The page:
Key to the DA’s case is boosting the charge of falsifying business records from what is usually a misdemeanor to a felony. The way the DA navigates so doing is upon the legal theory that if the defendant falsified the records to obscure a separate crime, the misdemeanor may be bootstrapped to a more serious, and much more consequential offense.
What the aggravating element appears to be is the admission from Trump’s former lawyer/fixer Michael Cohen that he arranged the $130,000 payment to the porn star in direct consultation with Trump in an attempt to aid Trump’s 2016 presidential bid.
“The defendant Donald J. Trump repeatedly and fraudulently falsified New York business records to conceal criminal conduct that hid damaging information from the voting public during the 2016 presidential election,” the statement of facts says. “The participants [in the scheme] violated election laws,” it goes on to say, but to precisely which ones, it fails to state.
Perhaps most surprisingly, the charges do not include any tax fraud offenses that many had expected in order to underscore the seriousness of the case. However, what it does hold is that “The participants also took steps that mischaracterized, for tax purposes, the true nature of the payments made in furtherance of the scheme,” alleging that Trump paid an increased reimbursement to Cohen — a procedure known as “grossing up” — in order to compensate Cohen for the taxes he would owe by booking the money as legal fees when, had Trump simply reimbursed him for the $130,000, and had the payment been properly recorded, Cohen may not have owed anything because the reimbursement would not have represented income to him.
What these sorts of machinations suggest is a guilty mind — what is known in the law as a mens rea, a criminal defendant’s knowledge (and intent) that his act was wrongful.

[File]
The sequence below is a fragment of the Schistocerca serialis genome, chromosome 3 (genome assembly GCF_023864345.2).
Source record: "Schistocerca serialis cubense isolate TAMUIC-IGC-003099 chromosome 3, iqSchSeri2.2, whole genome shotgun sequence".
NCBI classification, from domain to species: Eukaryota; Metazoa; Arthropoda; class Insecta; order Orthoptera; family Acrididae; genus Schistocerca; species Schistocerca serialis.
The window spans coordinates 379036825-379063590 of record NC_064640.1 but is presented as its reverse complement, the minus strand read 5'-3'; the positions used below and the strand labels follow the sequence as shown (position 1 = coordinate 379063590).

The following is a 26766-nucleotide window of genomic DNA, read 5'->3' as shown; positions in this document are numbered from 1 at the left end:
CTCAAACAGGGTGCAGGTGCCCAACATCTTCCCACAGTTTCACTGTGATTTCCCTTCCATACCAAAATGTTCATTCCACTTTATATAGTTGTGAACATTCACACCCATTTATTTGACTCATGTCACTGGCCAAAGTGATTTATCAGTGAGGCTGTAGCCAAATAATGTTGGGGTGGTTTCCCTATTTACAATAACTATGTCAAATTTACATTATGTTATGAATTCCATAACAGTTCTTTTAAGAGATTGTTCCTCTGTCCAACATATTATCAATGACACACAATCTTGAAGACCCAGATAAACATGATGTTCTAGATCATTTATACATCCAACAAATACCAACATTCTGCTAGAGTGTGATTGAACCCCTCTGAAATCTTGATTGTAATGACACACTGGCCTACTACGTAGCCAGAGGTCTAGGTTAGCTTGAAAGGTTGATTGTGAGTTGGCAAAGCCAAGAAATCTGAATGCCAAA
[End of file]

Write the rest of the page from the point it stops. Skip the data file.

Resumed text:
However this comes out, this is fascinating, history-making stuff.
A couple of things are certain: first, there will be a legal war in Manhattan. Trump’s lawyers will do everything in their power to shape the litigation and will almost certainly barrage the court with motions; second, if and when the second and third shoes fall — Georgia’s and the federal indictments — Trump and team are going to be up to their eyeballs in a legal mess.
One hopes that justice will be served and that the chips will fall where Lady Liberty properly determines. Whether that will be guilt or innocence, for now, remains an open question, to be determined by one or more juries of the ex-president’s peers.
Rohn K. Robbins is an attorney licensed before the Bars of Colorado and California who practices Of Counsel in the Vail Valley with the law firm of Caplan & Earnest, LLC. His practice areas include business and commercial transactions, real estate and development, family law, custody, and divorce, and civil litigation. Robbins may be reached at 970-926-4461 or at his email address at Rrobbins@CELaw.com. His novels, “How to Raise a Shark (an apocryphal tale),” “The Stone Minder’s Daughter,” and “Why I Walk so Slow” are currently available at fine booksellers.